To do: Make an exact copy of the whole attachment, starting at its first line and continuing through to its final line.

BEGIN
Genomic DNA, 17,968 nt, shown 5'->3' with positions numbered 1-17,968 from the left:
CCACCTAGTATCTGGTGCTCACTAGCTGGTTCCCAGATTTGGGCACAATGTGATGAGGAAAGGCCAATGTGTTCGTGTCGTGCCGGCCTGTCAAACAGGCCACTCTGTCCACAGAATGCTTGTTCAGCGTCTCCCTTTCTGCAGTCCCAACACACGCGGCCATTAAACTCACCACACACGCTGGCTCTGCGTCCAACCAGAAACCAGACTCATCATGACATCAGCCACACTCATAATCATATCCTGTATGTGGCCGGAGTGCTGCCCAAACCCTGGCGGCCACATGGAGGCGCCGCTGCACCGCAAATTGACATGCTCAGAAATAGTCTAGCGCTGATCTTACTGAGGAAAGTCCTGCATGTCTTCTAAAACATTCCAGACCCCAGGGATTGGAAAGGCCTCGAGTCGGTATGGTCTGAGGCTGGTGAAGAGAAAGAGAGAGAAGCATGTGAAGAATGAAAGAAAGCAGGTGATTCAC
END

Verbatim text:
Genomic DNA, 17,968 nt, shown 5'->3' with positions numbered 1-17,968 from the left:
CCACCTAGTATCTGGTGCTCACTAGCTGGTTCCCAGATTTGGGCACAATGTGATGAGGAAAGGCCAATGTGTTCGTGTCGTGCCGGCCTGTCAAACAGGCCACTCTGTCCACAGAATGCTTGTTCAGCGTCTCCCTTTCTGCAGTCCCAACACACGCGGCCATTAAACTCACCACACACGCTGGCTCTGCGTCCAACCAGAAACCAGACTCATCATGACATCAGCCACACTCATAATCATATCCTGTATGTGGCCGGAGTGCTGCCCAAACCCTGGCGGCCACATGGAGGCGCCGCTGCACCGCAAATTGACATGCTCAGAAATAGTCTAGCGCTGATCTTACTGAGGAAAGTCCTGCATGTCTTCTAAAACATTCCAGACCCCAGGGATTGGAAAGGCCTCGAGTCGGTATGGTCTGAGGCTGGTGAAGAGAAAGAGAGAGAAGCATGTGAAGAATGAAAGAAAGCAGGTGATTCAC